Several critics have focused on the theme of motherhood. In "Mothers and Daughters/Aging and Dying", Claire Sprague wrote that Lessing often dwells on the theme of mothers passing their behaviours onto their daughters, and how the cycle of daughters fighting their mothers permeates each generation. The British novelist Jane Rogers said that The Good Terrorist "is as unsparing and incisive about motherhood as it is about the extreme left", and that motherhood here "is terrible": Alice's mother is reduced to despair continually yielding to her selfish daughter's demands; Alice mothers Jasper, and has a similar despairing relationship with him. Rogers added that motherhood is depicted here as a compulsion to protect the weak, despite their propensity to retaliate and hurt you.
Feminist themes and the subjugation of women have also been associated with The Good Terrorist. Scanlan indicated that while many of the comrades in the book are women, they find that political activity does not elevate their position, and that they are "trapped in the patriarchy they despise". Yelin suggested that although Lessing ridicules the male members of the CCU and their role playing, she is also critical of the female members "who collude in male-dominant political organizations and thus in their own oppression". But with the book's allusions to Jasper's homosexuality, Yelin added that Lessing's "critique of women's infatuation with patriarchal misogyny and their emotional dependence on misogynist men" is muted by homophobia and the "misogyny pervasive in patriarchal constructions of (male) heterosexuality". Lalbakhsh and Yahya noted that Lessing depicts Alice as a "typical housewife" who cares for her family, in this case, the squat, but is "ignored and neglected". They concluded that Alice's fate is sealed because, according to the British socialist feminist Juliet Mitchell, women are "fundamental to the human condition", yet "their economic, social, and political roles ... are marginal".
Several critics have called The Good Terrorist's title an oxymoron. Robert Boschman suggested it is indicative of Alice's "contradictory personality" – she renovates the squat's house, yet is bent on destroying society. In The Hudson Review, George Kearns wrote that the title "hovers above the novel with ... irony". The reader assumes that Alice is the "good terrorist", but that while she may be a good person, she is "rotten at being a terrorist". Writing in World Literature Today, Mona Knapp concluded that Lessing's heroine, the "good terrorist", is neither a good person, nor a good revolutionary. She knows how to renovate houses and manipulate people to her advantage, but she is unemployed and steals money from her parents. When real revolutionaries start using the squat to ship arms, she panics and, going behind her comrades' backs, makes a telephone call to the authorities to warn them. Knapp called Alice "a bad terrorist and a stunted human being". Fishburn suggested that it is Lessing herself who is the "good terrorist", symbolised here by Alice, but that hers is "political terrorism of a literary kind", where she frequently disguises her ideas in "very domestic-looking fiction", and "direct[ly] challenge[s] ... our sense of reality".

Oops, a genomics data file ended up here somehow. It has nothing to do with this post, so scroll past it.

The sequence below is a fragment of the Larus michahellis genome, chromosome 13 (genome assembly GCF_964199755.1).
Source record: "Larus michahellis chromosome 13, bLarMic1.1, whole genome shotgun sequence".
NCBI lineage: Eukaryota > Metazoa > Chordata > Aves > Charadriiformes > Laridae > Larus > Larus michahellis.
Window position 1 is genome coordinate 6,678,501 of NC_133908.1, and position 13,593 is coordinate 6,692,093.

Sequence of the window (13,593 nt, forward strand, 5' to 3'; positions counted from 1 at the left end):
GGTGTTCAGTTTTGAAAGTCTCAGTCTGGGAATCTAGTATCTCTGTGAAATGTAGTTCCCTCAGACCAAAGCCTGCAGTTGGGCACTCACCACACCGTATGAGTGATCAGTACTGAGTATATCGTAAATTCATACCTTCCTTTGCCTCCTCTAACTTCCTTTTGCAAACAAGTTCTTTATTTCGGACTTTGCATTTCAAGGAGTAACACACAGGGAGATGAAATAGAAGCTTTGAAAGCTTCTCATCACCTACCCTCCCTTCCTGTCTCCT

Kuehn described Alice as "well-intentioned, canny and sometimes lovable", but as someone who, at 36, never grew up, and is still dependent on her parents. Yelin said Alice is "in a state of perpetual adolescence", and her need to "mother everyone" is "an extreme case of psychological regression or failure to thrive". Greene wrote that Alice's "humanitarianism is ludicrous in her world", and described her as "so furiously at odds with herself" because she is too immature to comprehend what is happening and her actions vary from being helpful to dangerous.
Boschman called Lessing's narrative "ironic" because it highlights the divide between who Alice is and who she thinks she is, and her efforts to pretend there is no discrepancy. Alice refuses to acknowledge that her "maternal activities" stem from her desire to win her mother's approval and, believing that her mother has "betrayed and abandoned" her, turns to Jasper as a way to "continue to sustain her beliefs about herself and the world". Even though Jasper takes advantage of her adoration of him by mistreating her, Alice still clings to him because her self-image "vigorously qualifies her perception of [him], and thus proliferates the denial and self-deception". The fact that Jasper has turned to homosexuality, which Alice dismisses as "his emotional life", "suits her own repressed desires". Kuehn called Alice's obsession with the "hapless" and "repellent" Jasper "just comprehensible", adding that she feels safe with his gayness, even though she has to endure his abuse.